Sydney CBD is highly accessible and remains clearly the dominant centre in the metropolitan region.
When a city gets to a certain size, it starts to make sense to have multiple centres of activity, and three are planned for Sydney. So what needs to be done to bring the city closer to this goal?
Significant investment in public transport is essential to ensure the Central City CBD can handle the predicted growth in commuting trips.
Central City 2048 proposes one new rail line, three metro lines and almost 300,000 extra jobs for the new CBD, one of three proposed for metropolitan Sydney. Clearly, the investment needed is massive.
Parramatta has been designated as the central CBD of three future city centres in the Greater Sydney region.
The Greater Sydney metropolis is envisaged as having three CBDs by mid-century, but an assessment of the proposed Central City around Parramatta shows how much work is needed to make that a reality.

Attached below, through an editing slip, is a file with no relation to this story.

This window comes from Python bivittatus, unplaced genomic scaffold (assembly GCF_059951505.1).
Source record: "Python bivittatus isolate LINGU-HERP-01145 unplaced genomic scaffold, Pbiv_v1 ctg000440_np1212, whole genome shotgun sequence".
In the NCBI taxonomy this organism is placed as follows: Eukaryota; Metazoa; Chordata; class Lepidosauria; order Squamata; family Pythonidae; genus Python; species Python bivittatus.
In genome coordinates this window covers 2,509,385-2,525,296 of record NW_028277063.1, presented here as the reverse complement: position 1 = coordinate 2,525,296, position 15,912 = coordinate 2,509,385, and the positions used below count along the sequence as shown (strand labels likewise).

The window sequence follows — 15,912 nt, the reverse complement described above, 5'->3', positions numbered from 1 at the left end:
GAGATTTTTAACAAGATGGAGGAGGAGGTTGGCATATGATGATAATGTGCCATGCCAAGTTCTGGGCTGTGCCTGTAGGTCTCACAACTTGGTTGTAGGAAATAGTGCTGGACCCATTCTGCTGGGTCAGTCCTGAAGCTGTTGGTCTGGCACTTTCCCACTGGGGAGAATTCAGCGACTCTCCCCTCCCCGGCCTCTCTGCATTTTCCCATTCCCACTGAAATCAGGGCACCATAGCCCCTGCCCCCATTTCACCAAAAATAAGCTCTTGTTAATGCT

A new Parramatta is emerging out of the rubble of history.
Artist's impression of the new North Parramatta development/URBANGROWTH NSW/AAP
Sydney's Parramatta is developing fast, building over a rich archaeological history. Finding ways to retain it can help visitors and residents feel a sense of physical connection with those who came before.
Sydney’s west is growing at a staggering pace.
The future of Sydney is under constant scrutiny. But before we consider creating a 'third city' in Sydney's west, we should ensure we get the current infrastructure up to international standards.
Parramatta Girls Home covered way with superintendents c1970s.
Photo courtesy Christina Green and PFFP Memory Project
The Parramatta Female Factory has been identified as a site of abuse by the royal commission. Now a community-led campaign is transforming it into a 'site of conscience'.
These units in suburban Parramatta were built as part of the 2009-12 national Social Housing Initiative.
Do affordable housing projects drive down property values? Does neighbours' quality of life suffer? Case studies in Brisbane and Sydney suggest such fears aren't justified.